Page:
Birth and Poetry Writing

This is a response to Sidey‘s weekend theme, this week “Birth”. I somehow couldn’t just go for it, and have enjoyed seeing what everyone else has written (all the links can be found in her comments). I emailed my friend NC who once wrote the most beautiful poem after the birth of her first grandchild. I wanted to share that, but she has not yet written back so I do not have permission. I’ll share later if she says Yes. My own poem below. First, can’t do birth without my grandchildren. The girls came one by one, I couldn’t resist the two babies.

My twin grandsons, Louis is on Ali’s right.

Then I thought about poetry. For me writing poetry has been a birth in more ways than one. First, I will be forever grateful to Lisa and the BIPP for getting me started just after I had retired from work. Utterly unrehearsed idea: me, writing poems, what on earth for, how? etc. etc. So that is birth of a new untried occupation, and incidentally another example of a belief that anyone can try anything, I did not say succeed, try is what that’s about. I have had such a lot of fun and friendship and sheer pleasure from the writing, not to mention learning bits about myself I did not know before.

Second, the way I write poetry. That really is birth: the birth of a thought rising unbidden from some unconscious perception. Something starts me, I put the pencil on the paper, and then the lines tumble out. Quite assiduous attempts to edit properly DO NOT WORK. Editing may work for others, but not for me. Occasionally I switch a word here and there afterwards, or change them around a bit much later, but that seems like writing a second poem on the same thing. I put most of them all on the other blog, much as they come. I think editing does not work precisely because my poetry is that kind of unconscious free association – if it is not a good poem, it is because my unthought self hasn’t got together yet in there in my unconscious – or should that be under there?I am sometimes pretty surprised by what emerges, sometimes sort of resigned – well yes I knew that.

So not having heard from my friend, I put pencil to paper, this isn’t great but it is what arrived, as is.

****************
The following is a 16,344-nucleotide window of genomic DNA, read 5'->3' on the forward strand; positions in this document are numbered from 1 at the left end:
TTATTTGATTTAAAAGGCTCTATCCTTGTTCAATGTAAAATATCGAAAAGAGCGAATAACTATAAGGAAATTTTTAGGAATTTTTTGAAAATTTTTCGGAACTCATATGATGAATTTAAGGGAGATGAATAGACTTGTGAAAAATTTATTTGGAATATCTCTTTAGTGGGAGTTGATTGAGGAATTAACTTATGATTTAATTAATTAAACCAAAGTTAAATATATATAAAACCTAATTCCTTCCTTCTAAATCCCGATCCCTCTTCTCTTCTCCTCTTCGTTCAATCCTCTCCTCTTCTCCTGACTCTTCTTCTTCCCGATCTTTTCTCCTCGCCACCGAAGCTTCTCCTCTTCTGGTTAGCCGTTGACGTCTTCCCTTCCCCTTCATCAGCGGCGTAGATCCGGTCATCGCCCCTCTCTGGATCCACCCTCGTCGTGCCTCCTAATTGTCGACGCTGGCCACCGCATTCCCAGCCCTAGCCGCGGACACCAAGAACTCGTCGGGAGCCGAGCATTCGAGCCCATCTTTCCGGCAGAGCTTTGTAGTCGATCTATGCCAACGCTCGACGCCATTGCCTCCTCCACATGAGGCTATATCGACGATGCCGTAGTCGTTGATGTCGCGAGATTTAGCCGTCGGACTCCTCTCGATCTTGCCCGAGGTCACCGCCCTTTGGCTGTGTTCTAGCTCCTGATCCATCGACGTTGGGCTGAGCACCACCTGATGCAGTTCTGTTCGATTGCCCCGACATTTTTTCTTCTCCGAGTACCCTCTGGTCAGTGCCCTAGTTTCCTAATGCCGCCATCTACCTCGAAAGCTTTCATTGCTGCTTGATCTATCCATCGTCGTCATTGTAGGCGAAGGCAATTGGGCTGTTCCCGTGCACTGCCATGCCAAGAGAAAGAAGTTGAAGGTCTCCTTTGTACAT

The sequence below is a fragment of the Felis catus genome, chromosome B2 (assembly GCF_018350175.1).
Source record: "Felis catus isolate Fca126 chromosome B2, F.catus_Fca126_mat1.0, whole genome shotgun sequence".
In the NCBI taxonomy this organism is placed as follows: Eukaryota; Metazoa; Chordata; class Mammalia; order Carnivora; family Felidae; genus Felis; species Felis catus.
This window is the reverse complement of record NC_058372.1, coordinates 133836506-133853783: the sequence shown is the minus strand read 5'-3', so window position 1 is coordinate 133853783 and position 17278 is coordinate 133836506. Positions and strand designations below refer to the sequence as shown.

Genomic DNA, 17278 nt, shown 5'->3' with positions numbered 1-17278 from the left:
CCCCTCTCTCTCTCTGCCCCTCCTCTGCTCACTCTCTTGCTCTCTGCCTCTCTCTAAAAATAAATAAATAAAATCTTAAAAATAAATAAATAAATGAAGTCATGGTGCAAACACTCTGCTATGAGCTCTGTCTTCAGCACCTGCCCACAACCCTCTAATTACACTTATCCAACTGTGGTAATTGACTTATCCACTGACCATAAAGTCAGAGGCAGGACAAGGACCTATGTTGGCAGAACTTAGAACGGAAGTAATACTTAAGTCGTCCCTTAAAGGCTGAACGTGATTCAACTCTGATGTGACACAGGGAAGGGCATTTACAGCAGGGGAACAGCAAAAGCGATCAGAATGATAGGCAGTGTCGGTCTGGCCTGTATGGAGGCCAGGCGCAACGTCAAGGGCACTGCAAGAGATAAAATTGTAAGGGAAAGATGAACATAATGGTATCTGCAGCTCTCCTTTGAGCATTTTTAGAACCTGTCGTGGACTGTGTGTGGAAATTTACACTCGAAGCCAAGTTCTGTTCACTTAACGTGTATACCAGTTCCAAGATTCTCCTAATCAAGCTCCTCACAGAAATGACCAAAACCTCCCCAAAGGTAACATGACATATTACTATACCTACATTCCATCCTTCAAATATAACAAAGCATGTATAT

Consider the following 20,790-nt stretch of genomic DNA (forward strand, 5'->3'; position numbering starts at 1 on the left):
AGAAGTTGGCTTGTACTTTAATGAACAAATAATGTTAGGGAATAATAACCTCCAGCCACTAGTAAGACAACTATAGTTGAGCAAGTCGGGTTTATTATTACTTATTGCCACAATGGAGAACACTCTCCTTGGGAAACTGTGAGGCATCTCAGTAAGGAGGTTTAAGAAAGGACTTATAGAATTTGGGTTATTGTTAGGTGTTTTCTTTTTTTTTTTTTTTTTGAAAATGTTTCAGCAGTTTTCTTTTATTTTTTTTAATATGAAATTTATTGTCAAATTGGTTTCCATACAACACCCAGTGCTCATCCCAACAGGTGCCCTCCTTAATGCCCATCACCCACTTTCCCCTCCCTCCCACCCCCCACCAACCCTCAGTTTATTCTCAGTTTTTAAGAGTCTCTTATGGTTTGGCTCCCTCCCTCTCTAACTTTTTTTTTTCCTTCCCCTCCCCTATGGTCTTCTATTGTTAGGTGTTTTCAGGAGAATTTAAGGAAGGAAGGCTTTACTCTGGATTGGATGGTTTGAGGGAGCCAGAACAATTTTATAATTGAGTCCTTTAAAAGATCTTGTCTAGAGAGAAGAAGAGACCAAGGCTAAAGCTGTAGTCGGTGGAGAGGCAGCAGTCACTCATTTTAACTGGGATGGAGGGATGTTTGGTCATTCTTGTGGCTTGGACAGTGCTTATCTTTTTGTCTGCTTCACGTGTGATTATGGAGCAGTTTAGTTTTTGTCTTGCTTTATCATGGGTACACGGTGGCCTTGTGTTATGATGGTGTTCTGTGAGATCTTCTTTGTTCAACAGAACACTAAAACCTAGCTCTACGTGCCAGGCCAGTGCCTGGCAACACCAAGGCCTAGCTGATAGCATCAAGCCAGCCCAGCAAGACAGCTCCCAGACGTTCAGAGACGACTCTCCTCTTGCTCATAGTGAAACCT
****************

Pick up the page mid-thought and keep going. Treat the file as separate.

Birth                                                                            

This is one of the few photos of me when little, there are no baby photos.

Of course,
I do not remember
being born.
But that moment
lies in the marrow of my bones.
A time
when doctors feared the sound
of struggle
and my mother
lay in chloroform unknowing.
My face
trapped by forceps
listened looked
for voice and face,
alone away from drumming throbbing space.
Of course
I do not remember
missing her.
I remember
the crown of my son. His head turning to my joy.
Sadness
rose unbidden.
My mother
Learner of love,
never knew that miracle, the crowning glory.

Crying: Hey, it’s me! I’m here!

There are no, NO, baby photos of me. I wrote about this before, quite differently, here.

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6 thoughts on “Birth and Poetry Writing

    1. Yeah – but I am not sorry for myself. Most of my poems are sad or violent which shows what is going on inside. I am one of the most optimistic people I know, all that awful can’t beat just living OK. The boys are still sweet, most of the time…lots of their stories om the earlier Shanghai blogs

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  1. Lovely and sad all at the same time. What a wonderful poem.

    I agree your work comes from somewhere inside, ready to wrap the idea in words already ready inside you

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